By Sandeep Sahu
The abrupt adjournment of the winter session of Odisha Assembly on Thursday, a full fortnight ahead of schedule, follows the pattern set during the last few years. Even Assembly regulars would be hard pressed to remember the last time when the House lasted a full scheduled session.
The winter session, which began on December 1 and was scheduled to have 24 working days to end on December 31, was not even half way through when the government suddenly discovered that it had ‘no more important business to transact.’ If that indeed was the case, why did the Business Advisory Committee ask for 24 working days in the first place? If there was no ‘important’ business left to conduct after yesterday, what was the House supposed to do for the 15 days that were still left of the session? Carry on with ‘unimportant’ business or while away time gossiping in the House? [Mercifully, the government has not claimed that in curtailing the session by 15 days, it was saving the lakhs it would have cost the state exchequer if the Assembly lasted its full scheduled session!]
Having realized that there is little they could do to prevent an early closure in the face of the steamrolling majority that the BJD enjoys in the House, even the Opposition parties appear to have resigned themselves to the fait accompli. May be that was the reason they raised only a perfunctory protest accusing the government of ‘running away’ when chief whip Ananata Das moved the motion for the Assembly to be adjourned sine die only to quietly retreat once it was passed by voice vote.
The truth is just about the only point of interest for the treasury benches in the just concluded session was the passing of the Appropriation Bill for the supplementary budget. That it also managed to pass three other Bills during the drastically shortened session was as much due to the brute majority that the ruling party has in the House as due to its adroit ‘floor management.’ In the event, the Assembly conducted normal business only on two days, six days having been lost to pandemonium and the ninth lost to an adjournment after the death of Tamil Nadu Chief Minister J Jayalalithaa.
An RTI query has revealed that there have been just three years – 2006, 2010 and 2012 – since 2004 when the Assembly has met the stipulation of meeting for at least 60 days a year, a norm ironically fixed during the Chief Ministership of Biju Patnaik, Naveen Patnaik’s father and the man after whom his party is named. Given that every session this year has had a premature closure with no less than 15 days yanked off the winter session in one go, the shortfall in 2016 could be even higher than the 18 days it was in 2007.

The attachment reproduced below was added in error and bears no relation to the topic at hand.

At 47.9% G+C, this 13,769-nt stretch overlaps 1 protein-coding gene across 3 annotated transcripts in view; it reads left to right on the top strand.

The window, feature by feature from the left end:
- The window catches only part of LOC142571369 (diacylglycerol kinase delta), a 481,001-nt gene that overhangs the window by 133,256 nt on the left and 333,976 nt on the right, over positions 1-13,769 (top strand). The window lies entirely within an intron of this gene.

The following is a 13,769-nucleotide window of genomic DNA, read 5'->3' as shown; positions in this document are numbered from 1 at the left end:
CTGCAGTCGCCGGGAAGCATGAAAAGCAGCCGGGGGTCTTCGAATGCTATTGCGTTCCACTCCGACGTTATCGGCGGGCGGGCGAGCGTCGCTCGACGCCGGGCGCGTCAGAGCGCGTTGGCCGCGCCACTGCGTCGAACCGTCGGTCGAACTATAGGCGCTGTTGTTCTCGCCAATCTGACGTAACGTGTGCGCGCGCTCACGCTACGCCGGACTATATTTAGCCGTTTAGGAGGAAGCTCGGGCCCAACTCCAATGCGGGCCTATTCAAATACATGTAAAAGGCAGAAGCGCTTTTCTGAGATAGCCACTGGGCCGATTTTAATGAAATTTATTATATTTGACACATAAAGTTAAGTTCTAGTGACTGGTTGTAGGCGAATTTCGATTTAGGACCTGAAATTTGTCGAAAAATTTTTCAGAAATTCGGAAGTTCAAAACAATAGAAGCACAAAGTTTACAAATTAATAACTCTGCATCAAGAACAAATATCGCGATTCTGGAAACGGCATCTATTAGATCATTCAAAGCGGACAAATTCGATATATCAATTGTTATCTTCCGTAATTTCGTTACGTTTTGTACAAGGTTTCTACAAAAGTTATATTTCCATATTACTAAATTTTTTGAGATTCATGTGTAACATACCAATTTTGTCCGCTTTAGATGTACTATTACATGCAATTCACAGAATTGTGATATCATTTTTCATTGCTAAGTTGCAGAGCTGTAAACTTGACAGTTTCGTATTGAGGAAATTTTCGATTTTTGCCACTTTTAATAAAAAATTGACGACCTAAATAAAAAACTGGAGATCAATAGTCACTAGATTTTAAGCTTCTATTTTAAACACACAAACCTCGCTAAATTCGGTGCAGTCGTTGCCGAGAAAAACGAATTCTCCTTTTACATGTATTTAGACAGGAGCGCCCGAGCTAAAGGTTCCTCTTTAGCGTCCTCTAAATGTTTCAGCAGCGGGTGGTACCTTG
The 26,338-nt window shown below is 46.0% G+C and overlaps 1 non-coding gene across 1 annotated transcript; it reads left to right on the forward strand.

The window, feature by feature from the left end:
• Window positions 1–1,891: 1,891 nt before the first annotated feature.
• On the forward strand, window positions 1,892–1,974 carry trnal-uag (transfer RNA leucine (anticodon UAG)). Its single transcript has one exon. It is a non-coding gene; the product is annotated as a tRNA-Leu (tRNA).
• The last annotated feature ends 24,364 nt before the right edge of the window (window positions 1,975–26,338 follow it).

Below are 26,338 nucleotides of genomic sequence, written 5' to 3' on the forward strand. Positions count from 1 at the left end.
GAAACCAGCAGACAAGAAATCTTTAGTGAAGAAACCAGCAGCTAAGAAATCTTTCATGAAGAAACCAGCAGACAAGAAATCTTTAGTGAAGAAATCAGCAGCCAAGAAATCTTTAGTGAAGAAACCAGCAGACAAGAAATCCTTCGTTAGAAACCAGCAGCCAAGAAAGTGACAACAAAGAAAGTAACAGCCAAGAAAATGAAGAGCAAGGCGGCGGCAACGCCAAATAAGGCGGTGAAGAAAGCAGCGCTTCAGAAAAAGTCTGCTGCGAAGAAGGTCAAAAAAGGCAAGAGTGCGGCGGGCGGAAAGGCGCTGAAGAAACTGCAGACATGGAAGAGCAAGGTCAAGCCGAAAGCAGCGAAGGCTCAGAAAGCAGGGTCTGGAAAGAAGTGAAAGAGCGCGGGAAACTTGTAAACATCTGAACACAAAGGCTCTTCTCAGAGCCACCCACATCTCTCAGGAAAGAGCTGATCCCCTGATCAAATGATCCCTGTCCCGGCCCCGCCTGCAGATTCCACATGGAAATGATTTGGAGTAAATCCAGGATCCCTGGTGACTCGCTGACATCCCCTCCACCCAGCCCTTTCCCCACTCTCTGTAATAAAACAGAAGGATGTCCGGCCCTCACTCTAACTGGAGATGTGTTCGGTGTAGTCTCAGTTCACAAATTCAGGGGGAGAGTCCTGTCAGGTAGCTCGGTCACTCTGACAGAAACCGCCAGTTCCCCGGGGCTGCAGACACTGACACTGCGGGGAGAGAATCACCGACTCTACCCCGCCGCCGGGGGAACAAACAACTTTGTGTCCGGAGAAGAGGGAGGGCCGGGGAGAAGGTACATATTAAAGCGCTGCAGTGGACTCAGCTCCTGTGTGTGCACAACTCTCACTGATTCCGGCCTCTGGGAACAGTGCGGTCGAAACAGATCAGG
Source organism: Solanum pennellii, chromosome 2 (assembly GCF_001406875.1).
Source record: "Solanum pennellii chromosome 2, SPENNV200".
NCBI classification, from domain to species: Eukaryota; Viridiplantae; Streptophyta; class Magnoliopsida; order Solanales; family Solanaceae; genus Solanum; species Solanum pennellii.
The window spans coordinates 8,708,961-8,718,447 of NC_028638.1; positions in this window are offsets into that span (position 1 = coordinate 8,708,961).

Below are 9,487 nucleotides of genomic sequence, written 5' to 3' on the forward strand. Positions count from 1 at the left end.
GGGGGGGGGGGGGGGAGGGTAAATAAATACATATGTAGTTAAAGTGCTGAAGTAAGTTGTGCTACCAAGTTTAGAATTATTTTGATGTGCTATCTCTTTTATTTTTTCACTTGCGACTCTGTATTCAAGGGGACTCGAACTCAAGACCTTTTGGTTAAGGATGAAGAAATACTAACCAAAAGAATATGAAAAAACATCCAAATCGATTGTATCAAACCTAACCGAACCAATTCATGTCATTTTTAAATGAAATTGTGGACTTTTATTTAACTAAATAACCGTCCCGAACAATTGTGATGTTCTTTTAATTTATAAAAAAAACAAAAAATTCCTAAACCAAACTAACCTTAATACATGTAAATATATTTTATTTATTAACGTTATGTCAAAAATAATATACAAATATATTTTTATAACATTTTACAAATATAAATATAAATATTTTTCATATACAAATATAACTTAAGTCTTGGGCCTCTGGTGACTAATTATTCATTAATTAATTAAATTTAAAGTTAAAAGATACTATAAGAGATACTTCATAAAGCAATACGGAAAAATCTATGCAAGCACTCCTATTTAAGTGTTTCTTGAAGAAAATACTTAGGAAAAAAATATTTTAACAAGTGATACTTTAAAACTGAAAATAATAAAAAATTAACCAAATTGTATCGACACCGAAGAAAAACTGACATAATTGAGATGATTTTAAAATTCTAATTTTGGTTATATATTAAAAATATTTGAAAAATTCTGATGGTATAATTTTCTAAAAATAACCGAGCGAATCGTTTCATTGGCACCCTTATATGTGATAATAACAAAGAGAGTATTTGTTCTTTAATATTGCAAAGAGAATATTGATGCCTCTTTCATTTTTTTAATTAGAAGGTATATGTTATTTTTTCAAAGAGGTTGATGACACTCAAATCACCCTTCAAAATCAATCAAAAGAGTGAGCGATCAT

There is little doubt that the curtailment of every single session is a reflection of the increasing arrogance of the ruling party, which has a brute majority of 118 members in a House of 147. But the irony is that the 60-day rule was framed when the Janata Dal had 123 MLAs in the House, a feat yet to be equalled by the party formed by his son in his name. Steeped in the values of the independence movement, Biju Patnaik was a true democrat who never felt the need to shy away from the Assembly. When he was the Chief Minister, he made it a point to be present in the House every time there was a discussion on an important topic. In sharp contrast, his son has seldom stayed in the House beyond a few minutes on a given day, preferring the relative quiet of his chamber in the Assembly instead. Even when he has been present, the Chief Minister has rarely spoken in the House or intervened in debates. There have been plenty of occasions when other ministers have replied on his behalf to questions pertaining to departments headed by him.
It is thus clear that indifference – even disdain – for the august House has more to do with one’s mindset than numbers. Politician of the old school that he was, Biju Patnaik believed the Assembly and its proceedings were sacrosanct. For Naveen Patnaik, in contrast, the Assembly is an unavoidable chore that must be endured periodically to fulfill constitutional requirements.
Given the gross indifference that the BJD supremo has displayed for the Assembly, especially since his third term, one wonders why he doesn’t take the lead in abolishing the 60-day norm fixed by his father. After all, why have a rule that you have no intention of following?